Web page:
Tokyo Trip On a Budget: DAY 3
(Shinjuku + Harajuku)

This is the last leg of our Tokyo trip on a budget. We saved this day for our attempt to be one with nature. From the concrete jungle that is Tokyo, we needed a sweet escape and appreciate the city in spring which is actually the best time to be there. We planned to spend the morning, have a picnic, take a lot of photos at Shinjuku Gyoen. It was the end of March and the cherry blossom trees were still not at full bloom, but thank god there were some early bloomers.Still with sore feet and legs, we went straight to a Family Mart and shopped for our picnic food: sushi rolls, chips, churros, sandwiches and coffee. From Shibuya station, Shinjuku is just 7 minutes away.Screen Shot 2015-05-26 at 5.13.38 AM

You can actually walk from Shinjuku station to Shinjuku Gyoen National Garden, if you’re not a group of little grandmas with early signs of arthritis like us. But if you are, take another train via Marunouchi Line and alight at the Shinjukugyoenmae station. From this station, you can save yourselves a good deal of energy that you would be needing for the day ahead. You may ask around or use Google maps to locate the park entrance since it’s not visible from this trip on a budget

SHINJUKU GYOEN NATIONAL GARDEN. Entrance fee is ¥ 200 ($ 1.60/ ₱ 73). It was a bit crowded since it was practically cherry blossom season, but not as much as in April so it was a very nice day to sit on the grass and have a picnic like everybody else was doing.picnic at shinjuku gyoen national gardentokyo family mart picnic

We sat next to the Real Housewives of Tokyo.the real housewives of tokyo

Obligatory photo ops with cherry blossoms.shinjuku gyoen national garden cherry blossomsshinjuku gyoen national garden flowers PNGTOKYOTHIRD8PNGTOKYOTHIRD6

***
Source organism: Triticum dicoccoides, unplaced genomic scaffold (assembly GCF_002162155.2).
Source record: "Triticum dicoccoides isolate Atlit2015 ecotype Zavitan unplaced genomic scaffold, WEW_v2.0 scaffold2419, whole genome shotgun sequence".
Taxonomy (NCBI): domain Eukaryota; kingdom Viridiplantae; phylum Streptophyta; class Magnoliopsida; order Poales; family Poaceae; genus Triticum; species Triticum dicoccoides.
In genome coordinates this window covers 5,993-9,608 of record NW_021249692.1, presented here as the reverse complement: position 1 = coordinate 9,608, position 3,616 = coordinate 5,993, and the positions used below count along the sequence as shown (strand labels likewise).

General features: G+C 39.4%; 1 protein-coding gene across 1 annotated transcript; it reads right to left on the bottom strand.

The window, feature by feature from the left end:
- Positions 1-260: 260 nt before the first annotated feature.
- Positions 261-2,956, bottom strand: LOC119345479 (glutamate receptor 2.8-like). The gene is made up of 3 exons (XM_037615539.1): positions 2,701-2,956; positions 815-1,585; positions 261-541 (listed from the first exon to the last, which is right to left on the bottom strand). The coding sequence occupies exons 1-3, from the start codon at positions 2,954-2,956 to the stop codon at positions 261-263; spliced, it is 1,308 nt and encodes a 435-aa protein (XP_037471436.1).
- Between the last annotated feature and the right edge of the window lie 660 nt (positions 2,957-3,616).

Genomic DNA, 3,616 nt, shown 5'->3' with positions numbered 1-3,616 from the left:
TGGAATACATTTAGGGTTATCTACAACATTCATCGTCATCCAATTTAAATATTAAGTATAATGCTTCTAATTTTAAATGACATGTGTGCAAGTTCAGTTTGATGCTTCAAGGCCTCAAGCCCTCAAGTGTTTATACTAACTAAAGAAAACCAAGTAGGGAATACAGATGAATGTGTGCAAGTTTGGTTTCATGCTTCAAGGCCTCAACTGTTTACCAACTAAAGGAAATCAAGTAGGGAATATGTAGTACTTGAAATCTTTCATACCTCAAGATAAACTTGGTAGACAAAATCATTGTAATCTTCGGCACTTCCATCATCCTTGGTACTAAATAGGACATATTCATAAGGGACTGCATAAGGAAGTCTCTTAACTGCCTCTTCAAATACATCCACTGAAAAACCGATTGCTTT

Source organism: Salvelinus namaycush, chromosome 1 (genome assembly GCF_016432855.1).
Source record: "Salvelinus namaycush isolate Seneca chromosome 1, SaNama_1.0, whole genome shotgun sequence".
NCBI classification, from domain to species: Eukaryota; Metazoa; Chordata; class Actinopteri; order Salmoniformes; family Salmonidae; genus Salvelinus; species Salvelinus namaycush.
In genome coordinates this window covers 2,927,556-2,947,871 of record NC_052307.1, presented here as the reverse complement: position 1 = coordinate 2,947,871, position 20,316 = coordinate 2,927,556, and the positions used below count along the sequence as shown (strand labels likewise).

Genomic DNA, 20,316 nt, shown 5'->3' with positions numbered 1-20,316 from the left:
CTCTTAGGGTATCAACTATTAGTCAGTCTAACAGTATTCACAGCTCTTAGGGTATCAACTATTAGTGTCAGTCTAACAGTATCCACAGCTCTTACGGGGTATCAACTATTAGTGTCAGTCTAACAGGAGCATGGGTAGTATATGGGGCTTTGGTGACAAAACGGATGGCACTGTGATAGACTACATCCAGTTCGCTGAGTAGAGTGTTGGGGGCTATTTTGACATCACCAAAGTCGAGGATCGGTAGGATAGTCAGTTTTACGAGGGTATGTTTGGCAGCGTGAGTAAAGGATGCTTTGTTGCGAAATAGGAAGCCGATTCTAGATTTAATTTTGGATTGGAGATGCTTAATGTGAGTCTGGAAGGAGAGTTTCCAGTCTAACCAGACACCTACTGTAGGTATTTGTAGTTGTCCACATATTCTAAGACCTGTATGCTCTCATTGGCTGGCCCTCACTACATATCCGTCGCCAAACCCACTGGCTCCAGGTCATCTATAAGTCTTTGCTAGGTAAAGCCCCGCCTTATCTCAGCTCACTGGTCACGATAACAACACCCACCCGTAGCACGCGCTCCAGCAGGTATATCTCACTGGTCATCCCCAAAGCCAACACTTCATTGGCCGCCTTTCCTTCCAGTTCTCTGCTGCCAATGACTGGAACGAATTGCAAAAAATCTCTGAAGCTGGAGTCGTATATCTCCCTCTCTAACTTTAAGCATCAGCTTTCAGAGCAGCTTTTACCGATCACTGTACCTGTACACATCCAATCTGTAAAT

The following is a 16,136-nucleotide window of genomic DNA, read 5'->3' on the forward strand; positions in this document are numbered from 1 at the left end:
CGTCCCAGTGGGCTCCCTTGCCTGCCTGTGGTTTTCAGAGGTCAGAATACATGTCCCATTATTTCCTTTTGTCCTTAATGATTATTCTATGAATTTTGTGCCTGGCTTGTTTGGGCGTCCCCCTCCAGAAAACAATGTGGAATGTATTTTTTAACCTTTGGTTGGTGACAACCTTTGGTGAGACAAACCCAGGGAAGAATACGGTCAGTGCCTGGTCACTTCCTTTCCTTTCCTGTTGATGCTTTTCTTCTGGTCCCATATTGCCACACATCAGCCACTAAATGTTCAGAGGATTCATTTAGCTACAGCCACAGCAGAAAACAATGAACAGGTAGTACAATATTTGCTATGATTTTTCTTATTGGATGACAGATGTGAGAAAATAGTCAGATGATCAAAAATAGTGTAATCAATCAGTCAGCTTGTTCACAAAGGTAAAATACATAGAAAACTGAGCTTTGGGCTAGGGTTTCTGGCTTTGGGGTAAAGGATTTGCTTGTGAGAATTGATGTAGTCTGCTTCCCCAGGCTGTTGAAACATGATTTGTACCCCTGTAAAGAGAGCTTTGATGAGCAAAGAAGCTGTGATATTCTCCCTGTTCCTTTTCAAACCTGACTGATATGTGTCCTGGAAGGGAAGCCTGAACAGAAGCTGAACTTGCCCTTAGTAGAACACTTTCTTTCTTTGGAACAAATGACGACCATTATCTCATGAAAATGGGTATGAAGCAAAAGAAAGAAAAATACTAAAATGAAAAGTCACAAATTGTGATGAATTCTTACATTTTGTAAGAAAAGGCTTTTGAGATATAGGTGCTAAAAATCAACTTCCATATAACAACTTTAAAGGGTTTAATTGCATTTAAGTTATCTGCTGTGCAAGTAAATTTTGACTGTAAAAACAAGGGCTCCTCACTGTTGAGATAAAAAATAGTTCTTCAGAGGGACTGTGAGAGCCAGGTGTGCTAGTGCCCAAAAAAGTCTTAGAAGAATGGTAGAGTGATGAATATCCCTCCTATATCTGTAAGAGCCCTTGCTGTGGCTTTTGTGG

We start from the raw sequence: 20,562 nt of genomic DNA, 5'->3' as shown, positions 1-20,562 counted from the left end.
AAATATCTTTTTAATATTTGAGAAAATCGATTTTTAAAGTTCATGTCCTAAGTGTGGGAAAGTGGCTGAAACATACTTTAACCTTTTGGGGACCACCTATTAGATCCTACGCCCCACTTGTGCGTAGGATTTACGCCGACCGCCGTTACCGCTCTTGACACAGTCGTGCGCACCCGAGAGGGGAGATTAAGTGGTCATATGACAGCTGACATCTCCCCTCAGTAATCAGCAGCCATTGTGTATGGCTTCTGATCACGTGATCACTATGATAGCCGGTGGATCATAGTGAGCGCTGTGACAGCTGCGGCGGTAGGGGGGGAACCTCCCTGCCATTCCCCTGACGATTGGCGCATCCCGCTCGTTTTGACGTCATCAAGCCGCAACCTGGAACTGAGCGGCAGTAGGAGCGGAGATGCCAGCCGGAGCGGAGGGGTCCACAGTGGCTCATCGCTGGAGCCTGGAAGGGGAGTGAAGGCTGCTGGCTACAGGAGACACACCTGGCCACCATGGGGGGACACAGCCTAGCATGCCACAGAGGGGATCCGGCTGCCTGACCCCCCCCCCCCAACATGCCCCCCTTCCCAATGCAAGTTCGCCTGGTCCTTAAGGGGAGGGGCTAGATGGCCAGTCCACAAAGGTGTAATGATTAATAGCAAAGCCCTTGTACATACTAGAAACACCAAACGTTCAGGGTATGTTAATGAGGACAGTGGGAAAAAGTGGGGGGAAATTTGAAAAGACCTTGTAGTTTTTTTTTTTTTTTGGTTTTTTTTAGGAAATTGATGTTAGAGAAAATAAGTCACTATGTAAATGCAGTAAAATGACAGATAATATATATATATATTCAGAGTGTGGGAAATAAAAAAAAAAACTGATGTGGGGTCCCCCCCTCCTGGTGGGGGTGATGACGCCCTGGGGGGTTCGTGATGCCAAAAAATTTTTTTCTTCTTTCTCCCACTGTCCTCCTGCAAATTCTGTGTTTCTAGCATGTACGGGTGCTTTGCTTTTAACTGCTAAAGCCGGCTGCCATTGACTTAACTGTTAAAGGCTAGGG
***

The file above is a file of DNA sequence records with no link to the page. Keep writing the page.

The park was actually really huge that we weren’t able to see everything during the 2 hours that we were there. tokyo trip on a budget shinjuku gyoen national garden

I can only imagine how this would all look like in full bloom. I will definitely come back but I’ll make sure it will be on early April.IMG_1489cherry blossoms tokyo

We thought we could take time to get in touch with Japan’s history by shrine-hopping but we were just able to visit one. Next time, I’ll take note that some temples and shrines close early in the afternoon.

HANAZONO SHRINE. The only shrine we were able to see was the Hanazono Shrine. It’s a tranquil shrine in the middle of the hustle and bustle of Shinjuku. There weren’t much tourists when we went there. hanazono shrinehanazono shrine shinjukuPNGTOKYOTHIRD18

If you’re a superstitious person or you just want to immerse yourself in their traditions, you may buy an ema (a small piece of wooden plaque) and write any wish you have and hang it up at the temple.ema hanazono shrine

Shinto worshippers clean their hands and mouth with water at the cleansing station.PNGTOKYOTHIRD16

HARAJUKU. Our next stop was Harajuku, with the hope of seeing teenage girls wearing all the clothes they own at once.jr yamanote line

I had read that many of their kind hang out at Takeshita street but we didn’t even dare to pass. There were tourists actually standing at the end of the street just looking at the crowd as if this was an attraction to them.takeshita street

Harajuku Street is actually a lot more calm.PNGTOKYOTHIRD20 harajuku street harajuku street shops harajuku tokyo

5 PM in the afternoon is not a very good time to look for Japanese restaurants. A lot of them are closed at that time and re-open at 6 so you have less choices. Things are quite expensive in Harajuku, including food so we were lucky we found this local restaurant hidden from the main streets. They only served gyozas and vegetables if I’m note mistaken.gyoza restaurant

KIDDYLAND. After loading up on gyozas, we went to Kiddyland: Japanese toy paradise. It’s a 5-storey toy store with all the Japanese (and non-Japanese) cartoon characters you can think of, even the creepy ones.kiddyland harajuku kiddyland harajuku kiddyland harajuku

DON QUIJOTE. Since it was our last night in Tokyo, we had to save the night for souvenir-shopping. The best place to do this is in Donki (Don Quijote). There are many branches all over Tokyo but since we stayed in Shibuya, we opted to shop near as we were sure we would be carrying a lot of stuff after shopping. It has everything your family or friends want you to bring home – Green tea-flavored Kitkats, instant ramen noodles, souvenir shirts and magnets.

Our Japan quickie was one helluva trip. If you need tips on how to go about planning yours, watch out for my next post.

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